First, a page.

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9-year-old California girl wanted to save her goat from slaughter. Then came the search warrant

Sam Stanton, The Sacramento Bee on

Published in News & Features

SACRAMENTO, Calif. — The 15-page search warrant and affidavit was very specific about the target Shasta County sheriff’s officials were after.

“The location is a single family residence in a rural residential area,” the warrant, signed at 6:33 p.m. on July 8 by Shasta County Superior Court Judge Monique McKee, read. “The property has a tan colored residence with a brown composite style roof.”

The document was accompanied by ground-level and aerial photos of the property, along with a street address in Napa and the notation that the subject of the search warrant had been “stolen or embezzled.”

Officers were permitted to “utilize breaching equipment to force open doorway(s), entry doors, exit doors, and locked containers in pursuit of their target,” the warrant said, then listed areas that might be searched.

“The residence, including all rooms, attics, basements, and other parts therein, the surrounding grounds and any garages, sheds, storage rooms, and outbuildings of any kind large enough to accommodate a small goat,” the warrant said.

Thus began the legal saga of Cedar the goat, a 7-month-old white Boer goat with chocolate markings framing its face who is now the subject of a federal civil rights lawsuit naming Shasta sheriff’s officials, Shasta County, the Shasta District Fair and other defendants who are accused of involvement in the apparent slaughter of Cedar for a community barbecue.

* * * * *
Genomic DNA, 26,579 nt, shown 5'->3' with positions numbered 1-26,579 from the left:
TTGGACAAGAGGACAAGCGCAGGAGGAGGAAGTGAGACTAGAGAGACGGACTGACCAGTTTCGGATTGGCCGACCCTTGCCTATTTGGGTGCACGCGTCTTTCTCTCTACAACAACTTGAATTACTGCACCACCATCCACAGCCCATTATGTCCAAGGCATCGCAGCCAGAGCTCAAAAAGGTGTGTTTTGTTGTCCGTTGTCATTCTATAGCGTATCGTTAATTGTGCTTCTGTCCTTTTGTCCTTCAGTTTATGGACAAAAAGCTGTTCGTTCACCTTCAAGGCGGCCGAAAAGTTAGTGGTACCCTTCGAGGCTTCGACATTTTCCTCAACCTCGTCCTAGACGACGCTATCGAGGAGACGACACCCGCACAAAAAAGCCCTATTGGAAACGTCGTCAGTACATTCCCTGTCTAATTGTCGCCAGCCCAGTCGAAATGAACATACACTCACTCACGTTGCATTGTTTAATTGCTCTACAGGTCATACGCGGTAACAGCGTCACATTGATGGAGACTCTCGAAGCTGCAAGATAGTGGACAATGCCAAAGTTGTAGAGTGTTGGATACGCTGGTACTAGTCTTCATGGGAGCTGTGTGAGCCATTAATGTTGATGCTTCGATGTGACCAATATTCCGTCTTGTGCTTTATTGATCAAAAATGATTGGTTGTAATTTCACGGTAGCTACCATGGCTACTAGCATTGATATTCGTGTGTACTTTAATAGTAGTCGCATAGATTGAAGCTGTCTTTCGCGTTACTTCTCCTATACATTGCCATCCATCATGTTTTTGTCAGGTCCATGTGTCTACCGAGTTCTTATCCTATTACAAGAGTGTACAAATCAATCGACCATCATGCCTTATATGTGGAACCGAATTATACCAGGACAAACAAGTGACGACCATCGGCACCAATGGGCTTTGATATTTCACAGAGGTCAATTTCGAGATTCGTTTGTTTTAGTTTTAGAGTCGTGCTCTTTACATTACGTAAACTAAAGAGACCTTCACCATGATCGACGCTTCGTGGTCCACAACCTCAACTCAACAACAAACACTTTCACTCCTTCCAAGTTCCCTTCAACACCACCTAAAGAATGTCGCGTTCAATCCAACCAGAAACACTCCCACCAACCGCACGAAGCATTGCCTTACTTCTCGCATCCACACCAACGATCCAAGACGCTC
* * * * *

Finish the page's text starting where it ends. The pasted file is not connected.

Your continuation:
The details of Cedar’s short life are spelled out in the lawsuit, originally filed in August and amended in March, as well as court documents, emails and other records obtained by The Sacramento Bee through California Public Records Act requests.

The records show the lengths to which officials went to retrieve the goat, turning to law enforcement rather than using a civil court action to decide the matter, say attorneys Ryan Gordon and Vanessa Shakib, who co-founded the non-profit Advancing Law for Animals law firm. They are representing Jessica Long, whose daughter raised Cedar.

“Looking at this case, what we see is county and fair officials improperly used their authority and connections to transform a purely civil dispute into a sham criminal matter,” Shakib said.

Cedar had been purchased in April 2022 by Long for her 9-year-old daughter, who fed and cared for the goat every day, eventually bonding with the animal.


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